True armyworm (Mythimna unipuncta, formerly Pseudaletia unipuncta) is a North American agricultural pest in the insect family Noctuidae. During April and May, true armyworm moths may migrate from southern USA and Mexico on wind currents to parts of Southern Canada including B.C., Manitoba, and Ontario. True armyworm is not known to overwinter in Canada.
True armyworm prefers grass crops such as cereals, pasture, grass hay and corn. However, under high populations, true armyworm larvae may also feed on broad leaf plants. Adults feed on flower nectar or other sweet sources.
Young larvae will skeletonize grass foliage and eat small holes in leaves. From the third instar and older, larvae will devour entire leaves. Larvae will also sometimes feed on developing seed heads and corn tassels and ears. Once an area is sufficiently defoliated, larvae will move in a group to other grass stands to resume feeding. True armyworms can cause significant but often patchy crop damage in only a few days, and can cause rapid crop devastation when the larvae population is high. In southwest B.C., the first generation of larvae, feeding in June and July, can cause significant crop loss to grass hay and cereals. The second generation of larvae in August and September can be even more destructive, affecting both grass and corn crops. 2017 was the first year damage was recorded for this pest in B.C.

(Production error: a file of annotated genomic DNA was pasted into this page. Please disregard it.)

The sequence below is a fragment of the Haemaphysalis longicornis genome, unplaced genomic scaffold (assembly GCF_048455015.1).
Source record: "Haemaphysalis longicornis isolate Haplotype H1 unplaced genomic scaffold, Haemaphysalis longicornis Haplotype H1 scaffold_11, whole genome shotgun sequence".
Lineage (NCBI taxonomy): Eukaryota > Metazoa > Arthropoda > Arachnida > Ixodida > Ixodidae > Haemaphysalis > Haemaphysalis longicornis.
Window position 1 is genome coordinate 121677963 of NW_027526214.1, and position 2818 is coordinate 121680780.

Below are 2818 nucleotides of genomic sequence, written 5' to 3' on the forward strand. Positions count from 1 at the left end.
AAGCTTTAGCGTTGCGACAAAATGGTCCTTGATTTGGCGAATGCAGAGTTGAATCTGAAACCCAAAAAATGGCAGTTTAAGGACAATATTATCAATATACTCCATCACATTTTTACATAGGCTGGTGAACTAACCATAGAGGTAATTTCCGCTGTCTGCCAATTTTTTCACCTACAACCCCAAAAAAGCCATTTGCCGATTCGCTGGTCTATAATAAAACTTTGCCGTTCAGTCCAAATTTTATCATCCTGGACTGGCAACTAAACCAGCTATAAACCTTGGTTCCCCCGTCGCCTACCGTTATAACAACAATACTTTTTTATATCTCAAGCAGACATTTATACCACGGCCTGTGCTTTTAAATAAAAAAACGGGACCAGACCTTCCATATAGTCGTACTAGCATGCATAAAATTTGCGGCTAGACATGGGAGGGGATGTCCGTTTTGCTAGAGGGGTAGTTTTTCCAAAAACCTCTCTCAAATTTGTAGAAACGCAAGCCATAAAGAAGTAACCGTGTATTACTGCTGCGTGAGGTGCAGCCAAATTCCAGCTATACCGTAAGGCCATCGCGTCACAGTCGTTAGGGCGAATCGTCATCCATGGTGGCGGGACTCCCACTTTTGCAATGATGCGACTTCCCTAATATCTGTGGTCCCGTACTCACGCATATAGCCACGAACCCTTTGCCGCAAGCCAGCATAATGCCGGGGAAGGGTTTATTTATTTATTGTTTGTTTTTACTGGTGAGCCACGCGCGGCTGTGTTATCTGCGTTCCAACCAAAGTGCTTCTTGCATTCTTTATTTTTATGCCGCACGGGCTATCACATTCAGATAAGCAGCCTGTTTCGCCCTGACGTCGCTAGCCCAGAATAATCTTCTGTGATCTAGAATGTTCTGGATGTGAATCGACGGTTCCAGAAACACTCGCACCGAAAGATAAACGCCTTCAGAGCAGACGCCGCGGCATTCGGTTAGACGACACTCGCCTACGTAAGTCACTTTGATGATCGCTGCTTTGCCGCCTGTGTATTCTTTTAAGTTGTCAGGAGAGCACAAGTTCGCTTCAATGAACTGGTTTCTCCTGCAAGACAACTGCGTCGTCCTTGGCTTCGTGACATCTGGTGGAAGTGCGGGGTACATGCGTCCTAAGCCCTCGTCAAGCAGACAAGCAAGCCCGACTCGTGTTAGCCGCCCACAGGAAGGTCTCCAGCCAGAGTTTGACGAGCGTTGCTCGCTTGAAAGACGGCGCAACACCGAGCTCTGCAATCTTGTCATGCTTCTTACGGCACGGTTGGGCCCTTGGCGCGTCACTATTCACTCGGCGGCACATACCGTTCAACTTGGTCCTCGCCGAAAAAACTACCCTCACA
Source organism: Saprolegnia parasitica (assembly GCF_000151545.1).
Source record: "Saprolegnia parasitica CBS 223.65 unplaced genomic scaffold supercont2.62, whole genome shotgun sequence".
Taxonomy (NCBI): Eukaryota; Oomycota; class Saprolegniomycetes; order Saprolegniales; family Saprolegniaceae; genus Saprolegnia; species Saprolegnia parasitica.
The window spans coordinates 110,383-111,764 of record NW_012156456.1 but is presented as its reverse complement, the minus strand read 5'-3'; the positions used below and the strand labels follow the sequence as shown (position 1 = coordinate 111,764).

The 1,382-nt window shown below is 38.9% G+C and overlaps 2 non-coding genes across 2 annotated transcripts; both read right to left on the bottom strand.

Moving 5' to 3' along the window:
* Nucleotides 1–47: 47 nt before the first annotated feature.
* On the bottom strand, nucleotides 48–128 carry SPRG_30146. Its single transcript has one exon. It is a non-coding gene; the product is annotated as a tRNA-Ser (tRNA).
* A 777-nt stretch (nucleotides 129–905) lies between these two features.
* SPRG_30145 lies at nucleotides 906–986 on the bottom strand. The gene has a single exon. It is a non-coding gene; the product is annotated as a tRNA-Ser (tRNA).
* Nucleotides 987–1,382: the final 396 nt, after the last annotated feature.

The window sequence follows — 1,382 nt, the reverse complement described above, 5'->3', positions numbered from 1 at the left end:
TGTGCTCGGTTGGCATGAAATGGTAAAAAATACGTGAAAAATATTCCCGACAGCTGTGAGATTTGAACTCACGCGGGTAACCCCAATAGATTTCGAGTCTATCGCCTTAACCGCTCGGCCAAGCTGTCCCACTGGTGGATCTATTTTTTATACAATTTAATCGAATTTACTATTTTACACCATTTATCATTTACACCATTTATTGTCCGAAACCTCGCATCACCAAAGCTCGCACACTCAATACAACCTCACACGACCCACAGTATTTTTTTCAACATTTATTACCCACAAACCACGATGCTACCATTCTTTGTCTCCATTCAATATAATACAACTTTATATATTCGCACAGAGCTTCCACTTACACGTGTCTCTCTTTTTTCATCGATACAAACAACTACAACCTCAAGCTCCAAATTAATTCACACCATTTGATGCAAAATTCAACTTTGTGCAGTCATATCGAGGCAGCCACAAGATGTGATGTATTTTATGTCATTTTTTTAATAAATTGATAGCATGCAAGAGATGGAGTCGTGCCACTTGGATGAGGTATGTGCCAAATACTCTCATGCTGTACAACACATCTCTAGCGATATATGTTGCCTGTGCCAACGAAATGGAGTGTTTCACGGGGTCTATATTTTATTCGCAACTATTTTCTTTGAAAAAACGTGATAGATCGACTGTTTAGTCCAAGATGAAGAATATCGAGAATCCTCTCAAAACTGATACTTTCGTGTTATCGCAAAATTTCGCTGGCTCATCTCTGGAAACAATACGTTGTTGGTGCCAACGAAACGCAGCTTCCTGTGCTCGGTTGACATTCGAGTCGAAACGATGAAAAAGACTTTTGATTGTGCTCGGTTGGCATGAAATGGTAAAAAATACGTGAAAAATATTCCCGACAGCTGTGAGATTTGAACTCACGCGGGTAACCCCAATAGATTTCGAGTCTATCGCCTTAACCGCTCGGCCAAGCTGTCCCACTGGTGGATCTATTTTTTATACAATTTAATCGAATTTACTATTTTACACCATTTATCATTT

True armyworm moths may migrate to B.C. in April-May in unpredictable numbers, influenced by weather, temperature, winds, and conditions in their originating locations, which are more southerly locations in North America. Moths can live for weeks, and seek lush green grass for egg laying. Eggs are laid deep within folded grass blades and are nearly impossible to find in fields. Both egg masses and larvae can be abundant in localized areas.
There are 6 larval instars, with the last two instars causing the majority of feeding damage (Figure 3). The larvae stage lasts approximately 1.5 months, depending on temperature, in which time the larvae grow from 4 mm up to 35 mm. Young larvae mostly feed during the day and are well hidden by grass blades. Older larvae are nocturnal feeders and move up the plants, and rest at the base of plants and under grass canopy during the heat of the day. Larvae are marked with stripes running the length of their body, with a yellow/brown head capsule with a netted appearance (Figure 5), while the body colour ranges from pale green while young, to nearly black when full sized. When larvae are ready to pupate, they burrow into the soil just below the surface where they remain for 1-2 weeks (Figure 6).
Adult moths emerge from the soil and a second generation occurs in late summer (August-September). Adult moths are about 2cm long with brown, delta-shaped bodies and have a distinguishing white dot on each wing (Figure 4). Adult moths are nocturnal and may be seen flying around outdoor lights at night, while hiding at the base of plants or other dark protected areas during the day.